UK and International Tax news

BAA And VAT On Deal Costs – CA Decision

Thursday 28th February 2013

The Court Of Apppeal  has upheld the decision of the Upper Tribunal upholding HMRC’s appeal in the case of BAA Ltd v HMRC [UT 258].  The case concerned the recovery of VAT incurred by a bidder on fees paid in connection with a succesful takeover.

In 2006 an investment consortium led by Ferrovial launched a takeover bid for BAA plc (“BAA”). The bid vehicle was a new company (“ADIL”).  Although initially contested, a revised bid was subsequently recommended by the Board of BAA plc and in July 2006 the target became a wholly owned subsidiary of ADIL. 

During 2006 ADIL incurred significant advisory fees in connection with the takeover, which carried VAT.  In September 2006 ADIL joined the BAA VAT group.  The representative member of the VAT group then reclaimed that VAT as input tax of the group, attributable to the general overheads of the group.

HMRC disputed the input tax recovery and raised an assessment to VAT in the amount of £6.7m.  The representative member of the BAA VAT group appealed against that assessment.  HMRC had challenged the deduction claimed in respect of the VAT incurred by ADIL, on the basis that the costs incurred related to the acquisition of the BAA business as a whole.  HMRC stated that the costs of ownership were investment costs that had been incurred by ADIL in raising finance to acquire the BAA group and that there was no direct or immediate link between the supplies on which the VAT was incurred and any taxable supplies made (or to be made) by the BAA VAT group.

The First Tier Tribunal had held that the bid vehicle was involved in economic activities including strategic governance and direction of its subsidiaries after the acquisition, although it did not make any supplies for VAT purposes because it had become a member of the BAA VAT group.  Given this, and following the ECJ decision in the Faxworld case, BAA could claim the VAT in respect of the costs incurred before the acquisition.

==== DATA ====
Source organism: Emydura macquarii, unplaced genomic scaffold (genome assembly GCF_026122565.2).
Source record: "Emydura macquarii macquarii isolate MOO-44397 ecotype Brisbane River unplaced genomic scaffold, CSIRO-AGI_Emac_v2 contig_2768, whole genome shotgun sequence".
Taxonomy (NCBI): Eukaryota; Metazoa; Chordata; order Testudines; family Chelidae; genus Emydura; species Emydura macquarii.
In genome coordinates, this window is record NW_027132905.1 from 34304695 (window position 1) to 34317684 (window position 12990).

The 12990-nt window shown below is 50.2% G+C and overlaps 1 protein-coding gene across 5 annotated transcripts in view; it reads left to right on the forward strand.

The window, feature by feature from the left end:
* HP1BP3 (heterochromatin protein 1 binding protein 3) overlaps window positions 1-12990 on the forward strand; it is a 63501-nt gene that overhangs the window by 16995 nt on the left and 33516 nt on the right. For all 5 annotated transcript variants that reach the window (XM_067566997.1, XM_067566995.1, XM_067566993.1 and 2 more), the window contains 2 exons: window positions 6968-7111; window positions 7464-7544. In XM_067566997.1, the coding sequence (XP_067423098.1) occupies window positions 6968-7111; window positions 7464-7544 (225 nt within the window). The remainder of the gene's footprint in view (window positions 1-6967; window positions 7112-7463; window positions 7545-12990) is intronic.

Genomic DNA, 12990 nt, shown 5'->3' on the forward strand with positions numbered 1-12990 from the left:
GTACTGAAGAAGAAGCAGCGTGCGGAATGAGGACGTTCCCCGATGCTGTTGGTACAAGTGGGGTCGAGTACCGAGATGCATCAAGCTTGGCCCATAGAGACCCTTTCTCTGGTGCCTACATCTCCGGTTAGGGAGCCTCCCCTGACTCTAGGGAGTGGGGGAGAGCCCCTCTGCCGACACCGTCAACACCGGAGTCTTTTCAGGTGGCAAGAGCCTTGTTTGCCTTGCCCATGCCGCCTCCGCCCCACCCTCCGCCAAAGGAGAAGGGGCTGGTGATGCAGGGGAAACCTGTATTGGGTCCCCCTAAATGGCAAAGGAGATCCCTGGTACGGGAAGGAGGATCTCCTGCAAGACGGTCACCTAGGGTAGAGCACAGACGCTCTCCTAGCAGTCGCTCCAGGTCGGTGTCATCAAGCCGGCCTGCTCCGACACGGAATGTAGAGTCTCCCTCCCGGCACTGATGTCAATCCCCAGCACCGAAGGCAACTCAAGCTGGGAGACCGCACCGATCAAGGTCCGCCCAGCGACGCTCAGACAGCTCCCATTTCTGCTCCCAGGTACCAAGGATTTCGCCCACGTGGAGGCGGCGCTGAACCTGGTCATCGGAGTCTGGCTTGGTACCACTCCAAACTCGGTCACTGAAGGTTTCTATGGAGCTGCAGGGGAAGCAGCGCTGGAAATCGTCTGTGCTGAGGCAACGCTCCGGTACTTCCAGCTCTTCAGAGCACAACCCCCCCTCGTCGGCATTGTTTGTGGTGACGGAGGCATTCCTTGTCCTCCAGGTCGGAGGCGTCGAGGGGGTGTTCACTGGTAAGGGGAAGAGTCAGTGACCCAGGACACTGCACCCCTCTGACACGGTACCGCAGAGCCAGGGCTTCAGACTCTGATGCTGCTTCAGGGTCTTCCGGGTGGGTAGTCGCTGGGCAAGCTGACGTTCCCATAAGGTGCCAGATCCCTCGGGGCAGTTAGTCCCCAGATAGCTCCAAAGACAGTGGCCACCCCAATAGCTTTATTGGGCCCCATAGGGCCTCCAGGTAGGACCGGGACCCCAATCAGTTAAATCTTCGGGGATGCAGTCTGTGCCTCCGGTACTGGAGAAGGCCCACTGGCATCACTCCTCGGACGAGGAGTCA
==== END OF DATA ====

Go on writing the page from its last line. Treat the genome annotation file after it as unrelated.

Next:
However, the Upper Tribunal found that the costs did not have a sufficiently direct and immediate link with the taxable business of BAA group to allow recovery and that the incurred VAT was not attributable to onward taxable supplies. It also held that there was no evidence when the VAT was incurred that the bid vehicle had intended to join the VAT group in order for the VAT to be recovered. 

The Court of Appeal found that the takeover vehicle did not carry on any economic activity, there was no direct and immediate link between the services supplied and the group’s outputs and the outputs could not be attributed to the takeover vehicle.

This decision and the final outcome of this case will have significant implications for acquisition vehicles which have claimed input VAT on their deal costs.

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